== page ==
Impact of the proposed work on development

  • The selection committee places great emphasis on the case made by applicants for how their proposed work will have an impact on development when they return home. Brief statements written in the Development Impact section is unlikely to be as convincing as a well-crafted argument that uses the full word count available.
  • Some applicants focus on how a Commonwealth Scholarship would help them to become personally successful, rather than on how their work can specifically contribute to development in their home country. Such focus does not provide the information that the selection panel requires.
  • There are many ways in which ‘development’ can be defined, and the CSC does not seek to impose specific definitions on applicants. However, it is important that applicants demonstrate how their specific project contributes to development objectives that are relevant for their country and region. It is not sufficient to state that the proposed subject of study is by its nature developmental; applicants must make the case clearly that what they will go on to do after studying will have an impact on development.

Study/research plan

  • Applicants who are unclear or vague about what they intend to do, or who write using overly technical language, are likely to score poorly regardless of content. It is important that this section is written clearly so that a non-specialist can understand what the aims of the research are and how they will be implemented.
  • Applicants for PhD Scholarships who do not provide information about the precise methodology and any sampling strategy to be used in the research do not score highly.
  • All applicants must explain in some detail why they have applied to the courses and institutions listed on their application forms. It is insufficient only to say that the universities are excellent, or even that they are ranked xth on a global listing of universities. Providing further reasons why these are relevant institutions to support academic plans will strengthen an application.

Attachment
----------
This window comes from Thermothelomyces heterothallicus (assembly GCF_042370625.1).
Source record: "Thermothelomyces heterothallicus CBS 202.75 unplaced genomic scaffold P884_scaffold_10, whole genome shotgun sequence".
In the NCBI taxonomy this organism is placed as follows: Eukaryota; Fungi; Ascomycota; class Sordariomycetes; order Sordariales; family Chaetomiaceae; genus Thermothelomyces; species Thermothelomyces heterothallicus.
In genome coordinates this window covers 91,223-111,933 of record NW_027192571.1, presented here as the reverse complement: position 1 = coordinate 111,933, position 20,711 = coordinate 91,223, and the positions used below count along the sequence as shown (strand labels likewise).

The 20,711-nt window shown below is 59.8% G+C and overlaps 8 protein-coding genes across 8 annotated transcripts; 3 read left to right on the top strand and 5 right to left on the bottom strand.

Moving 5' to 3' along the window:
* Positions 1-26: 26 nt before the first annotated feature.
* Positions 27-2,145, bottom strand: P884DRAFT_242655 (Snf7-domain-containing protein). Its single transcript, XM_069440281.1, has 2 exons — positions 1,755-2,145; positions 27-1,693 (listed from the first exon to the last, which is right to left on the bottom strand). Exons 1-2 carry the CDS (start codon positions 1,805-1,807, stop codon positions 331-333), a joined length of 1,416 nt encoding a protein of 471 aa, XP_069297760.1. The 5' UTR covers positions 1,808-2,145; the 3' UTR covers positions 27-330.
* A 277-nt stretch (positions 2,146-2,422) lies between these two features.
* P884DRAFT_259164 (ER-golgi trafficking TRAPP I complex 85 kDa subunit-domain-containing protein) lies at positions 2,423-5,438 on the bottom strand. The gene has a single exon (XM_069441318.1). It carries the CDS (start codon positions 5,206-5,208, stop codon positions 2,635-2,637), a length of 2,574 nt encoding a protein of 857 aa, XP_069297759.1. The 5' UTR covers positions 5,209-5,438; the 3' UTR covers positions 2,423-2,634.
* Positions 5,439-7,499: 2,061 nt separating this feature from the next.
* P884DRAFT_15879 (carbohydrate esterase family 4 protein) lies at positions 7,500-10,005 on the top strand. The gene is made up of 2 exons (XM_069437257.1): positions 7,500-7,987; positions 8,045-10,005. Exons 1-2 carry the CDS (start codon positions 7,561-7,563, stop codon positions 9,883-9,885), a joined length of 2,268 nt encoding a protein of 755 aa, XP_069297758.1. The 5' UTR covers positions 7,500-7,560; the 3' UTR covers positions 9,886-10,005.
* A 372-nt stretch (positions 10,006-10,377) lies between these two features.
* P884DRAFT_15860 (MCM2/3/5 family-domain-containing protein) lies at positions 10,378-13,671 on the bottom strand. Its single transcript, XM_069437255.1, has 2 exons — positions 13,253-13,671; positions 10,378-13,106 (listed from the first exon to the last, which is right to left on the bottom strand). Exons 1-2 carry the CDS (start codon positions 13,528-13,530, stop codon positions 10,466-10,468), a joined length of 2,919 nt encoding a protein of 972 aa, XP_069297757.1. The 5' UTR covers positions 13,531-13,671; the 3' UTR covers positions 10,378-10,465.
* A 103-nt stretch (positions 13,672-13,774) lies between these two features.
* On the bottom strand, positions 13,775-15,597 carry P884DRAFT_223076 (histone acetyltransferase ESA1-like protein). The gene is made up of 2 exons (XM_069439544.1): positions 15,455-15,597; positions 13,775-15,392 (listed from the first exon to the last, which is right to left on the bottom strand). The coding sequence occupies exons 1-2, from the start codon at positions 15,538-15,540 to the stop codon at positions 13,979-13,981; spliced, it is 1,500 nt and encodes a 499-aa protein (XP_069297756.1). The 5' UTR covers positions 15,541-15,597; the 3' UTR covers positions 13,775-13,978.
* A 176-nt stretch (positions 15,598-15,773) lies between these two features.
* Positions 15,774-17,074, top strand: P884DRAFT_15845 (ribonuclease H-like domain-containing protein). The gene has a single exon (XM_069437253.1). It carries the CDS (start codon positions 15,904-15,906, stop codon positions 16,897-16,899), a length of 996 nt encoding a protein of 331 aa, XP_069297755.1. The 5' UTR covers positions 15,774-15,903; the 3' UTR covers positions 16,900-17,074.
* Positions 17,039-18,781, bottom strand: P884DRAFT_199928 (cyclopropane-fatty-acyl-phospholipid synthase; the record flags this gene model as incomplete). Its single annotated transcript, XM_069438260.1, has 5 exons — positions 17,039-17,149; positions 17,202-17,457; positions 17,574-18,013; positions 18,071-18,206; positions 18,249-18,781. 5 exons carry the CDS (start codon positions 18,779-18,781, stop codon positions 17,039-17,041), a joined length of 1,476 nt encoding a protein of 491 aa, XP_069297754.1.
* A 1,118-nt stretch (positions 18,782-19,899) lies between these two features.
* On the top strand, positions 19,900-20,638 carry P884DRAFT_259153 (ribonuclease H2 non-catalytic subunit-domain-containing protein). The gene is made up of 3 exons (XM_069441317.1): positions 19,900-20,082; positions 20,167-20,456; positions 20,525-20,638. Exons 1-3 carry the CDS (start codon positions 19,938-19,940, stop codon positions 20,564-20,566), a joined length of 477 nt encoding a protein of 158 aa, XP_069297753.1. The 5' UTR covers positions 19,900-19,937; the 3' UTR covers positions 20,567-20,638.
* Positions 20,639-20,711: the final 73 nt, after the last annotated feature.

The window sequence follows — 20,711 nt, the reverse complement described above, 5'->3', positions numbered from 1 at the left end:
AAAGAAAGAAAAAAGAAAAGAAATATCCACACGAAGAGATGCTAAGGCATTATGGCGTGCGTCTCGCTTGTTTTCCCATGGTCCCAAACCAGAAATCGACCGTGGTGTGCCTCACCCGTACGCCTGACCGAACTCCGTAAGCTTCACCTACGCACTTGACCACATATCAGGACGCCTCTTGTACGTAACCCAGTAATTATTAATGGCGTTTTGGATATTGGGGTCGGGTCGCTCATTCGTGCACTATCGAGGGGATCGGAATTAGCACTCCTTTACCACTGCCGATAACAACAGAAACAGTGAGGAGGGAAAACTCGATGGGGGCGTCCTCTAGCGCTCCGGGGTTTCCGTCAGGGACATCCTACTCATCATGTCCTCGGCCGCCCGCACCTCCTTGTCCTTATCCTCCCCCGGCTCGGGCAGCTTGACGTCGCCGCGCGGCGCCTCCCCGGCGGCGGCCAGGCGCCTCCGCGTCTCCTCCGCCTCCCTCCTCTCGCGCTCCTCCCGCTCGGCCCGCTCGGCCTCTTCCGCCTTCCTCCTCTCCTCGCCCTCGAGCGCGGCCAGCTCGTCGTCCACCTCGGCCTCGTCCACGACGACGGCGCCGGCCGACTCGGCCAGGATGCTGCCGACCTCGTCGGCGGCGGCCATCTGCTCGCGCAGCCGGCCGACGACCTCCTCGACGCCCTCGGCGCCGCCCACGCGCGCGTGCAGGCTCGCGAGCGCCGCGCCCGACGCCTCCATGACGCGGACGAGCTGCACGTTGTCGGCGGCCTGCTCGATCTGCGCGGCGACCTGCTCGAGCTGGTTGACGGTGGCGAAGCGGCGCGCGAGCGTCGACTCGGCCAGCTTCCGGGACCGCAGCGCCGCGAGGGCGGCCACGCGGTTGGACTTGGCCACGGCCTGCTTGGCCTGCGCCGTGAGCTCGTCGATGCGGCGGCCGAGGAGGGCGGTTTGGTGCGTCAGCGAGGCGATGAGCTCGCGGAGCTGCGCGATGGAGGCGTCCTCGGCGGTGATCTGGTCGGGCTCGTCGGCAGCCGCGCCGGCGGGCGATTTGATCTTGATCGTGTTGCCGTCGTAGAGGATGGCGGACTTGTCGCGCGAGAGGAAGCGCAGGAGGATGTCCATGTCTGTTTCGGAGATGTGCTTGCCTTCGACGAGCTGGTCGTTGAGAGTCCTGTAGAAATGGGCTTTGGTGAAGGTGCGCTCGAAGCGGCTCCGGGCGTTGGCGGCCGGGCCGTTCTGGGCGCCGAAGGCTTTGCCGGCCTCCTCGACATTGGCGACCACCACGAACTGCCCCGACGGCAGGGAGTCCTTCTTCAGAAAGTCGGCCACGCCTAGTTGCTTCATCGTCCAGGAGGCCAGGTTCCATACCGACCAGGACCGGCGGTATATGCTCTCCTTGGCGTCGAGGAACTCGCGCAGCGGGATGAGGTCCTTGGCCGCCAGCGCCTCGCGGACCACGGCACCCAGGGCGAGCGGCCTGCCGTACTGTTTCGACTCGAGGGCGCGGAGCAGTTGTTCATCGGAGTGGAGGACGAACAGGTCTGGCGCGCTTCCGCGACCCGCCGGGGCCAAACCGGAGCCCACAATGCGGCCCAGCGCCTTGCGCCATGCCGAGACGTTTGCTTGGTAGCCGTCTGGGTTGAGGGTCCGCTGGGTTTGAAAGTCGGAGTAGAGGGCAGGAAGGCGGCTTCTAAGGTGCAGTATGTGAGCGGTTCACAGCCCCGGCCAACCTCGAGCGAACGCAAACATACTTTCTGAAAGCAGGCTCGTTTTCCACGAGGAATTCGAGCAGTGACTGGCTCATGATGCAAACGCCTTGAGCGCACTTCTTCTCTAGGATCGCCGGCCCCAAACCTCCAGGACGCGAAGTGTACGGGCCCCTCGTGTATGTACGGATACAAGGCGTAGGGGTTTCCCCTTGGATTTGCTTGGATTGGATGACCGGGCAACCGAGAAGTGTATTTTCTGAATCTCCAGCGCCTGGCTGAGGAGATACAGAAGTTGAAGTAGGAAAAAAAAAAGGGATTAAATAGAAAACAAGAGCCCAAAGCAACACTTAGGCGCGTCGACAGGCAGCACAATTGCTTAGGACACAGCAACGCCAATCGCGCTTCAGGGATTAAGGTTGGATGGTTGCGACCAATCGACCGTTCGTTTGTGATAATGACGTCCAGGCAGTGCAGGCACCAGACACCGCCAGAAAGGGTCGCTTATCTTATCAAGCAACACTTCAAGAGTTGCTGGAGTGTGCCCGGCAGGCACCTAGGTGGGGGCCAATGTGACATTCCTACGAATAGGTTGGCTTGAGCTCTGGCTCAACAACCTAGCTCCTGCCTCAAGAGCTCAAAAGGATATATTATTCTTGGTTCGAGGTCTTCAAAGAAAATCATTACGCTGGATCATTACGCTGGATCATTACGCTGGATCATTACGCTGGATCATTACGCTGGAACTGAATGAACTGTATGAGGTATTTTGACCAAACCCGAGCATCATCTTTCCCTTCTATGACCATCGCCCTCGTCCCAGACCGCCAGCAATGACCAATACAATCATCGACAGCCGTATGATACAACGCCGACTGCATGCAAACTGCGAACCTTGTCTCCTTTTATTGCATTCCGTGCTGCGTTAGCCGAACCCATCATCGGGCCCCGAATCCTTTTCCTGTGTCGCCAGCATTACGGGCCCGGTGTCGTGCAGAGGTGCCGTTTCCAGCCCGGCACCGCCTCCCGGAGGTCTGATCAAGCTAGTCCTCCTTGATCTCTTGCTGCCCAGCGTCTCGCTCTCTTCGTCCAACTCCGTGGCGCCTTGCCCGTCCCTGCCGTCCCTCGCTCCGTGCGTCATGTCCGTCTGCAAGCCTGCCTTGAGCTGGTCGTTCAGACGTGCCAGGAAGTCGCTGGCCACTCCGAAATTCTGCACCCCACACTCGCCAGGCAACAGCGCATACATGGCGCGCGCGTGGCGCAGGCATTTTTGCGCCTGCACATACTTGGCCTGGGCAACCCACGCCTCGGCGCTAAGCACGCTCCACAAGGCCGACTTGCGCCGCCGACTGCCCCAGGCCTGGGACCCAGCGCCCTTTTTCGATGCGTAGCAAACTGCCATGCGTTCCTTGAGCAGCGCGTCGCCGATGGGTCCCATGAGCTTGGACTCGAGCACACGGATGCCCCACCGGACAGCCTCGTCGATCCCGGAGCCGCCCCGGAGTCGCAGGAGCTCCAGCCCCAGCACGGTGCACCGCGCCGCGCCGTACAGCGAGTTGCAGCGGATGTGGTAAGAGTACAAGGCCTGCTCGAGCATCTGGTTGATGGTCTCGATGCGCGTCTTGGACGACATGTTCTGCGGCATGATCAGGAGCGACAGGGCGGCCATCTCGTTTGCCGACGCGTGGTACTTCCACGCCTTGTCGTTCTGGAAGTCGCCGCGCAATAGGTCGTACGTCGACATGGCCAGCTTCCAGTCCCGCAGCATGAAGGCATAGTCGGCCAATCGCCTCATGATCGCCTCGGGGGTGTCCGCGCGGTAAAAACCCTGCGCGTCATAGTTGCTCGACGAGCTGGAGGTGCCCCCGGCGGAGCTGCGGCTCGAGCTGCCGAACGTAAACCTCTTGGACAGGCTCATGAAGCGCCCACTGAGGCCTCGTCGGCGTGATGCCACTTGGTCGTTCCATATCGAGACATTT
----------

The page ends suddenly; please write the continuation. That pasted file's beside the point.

• Study or research plans must be written by the applicant, and not by the intended supervisor.
  • Cutting and pasting text about a department, course, or institution from a website or brochure is insufficient and may be considered plagiarism. Merely listing the options available for a Master’s course is likewise insufficient.

Personal Statement

Your personal statement is your opportunity to give the selection panel a sense of who you are and why you want to be a Commonwealth Scholar. It should summarise the ways in which your personal background has encouraged you to want to make an impact in your home country. 

The CSC encourages applications from candidates who have faced significant disadvantage or personal barriers to higher education or are under-represented in their field of study/workplace. Please use your personal statement to summarise the ways in which your personal background has encouraged you to want to make an impact in your home country, including personal or community barriers you have overcome.

Frequently Asked Questions (FAQs)

Please read our Frequently Asked Questions (FAQs) about applying for a Commonwealth Scholarship. This includes answers to many common queries that applicants encounter. 

Please refer to this page for any queries you might have before contacting the CSC.

Hear from Scholars

We asked Scholars to share their experiences of applying for a Commonwealth Scholarship and what it means to them to be a Commonwealth Scholar. You can watch their responses in the videos below.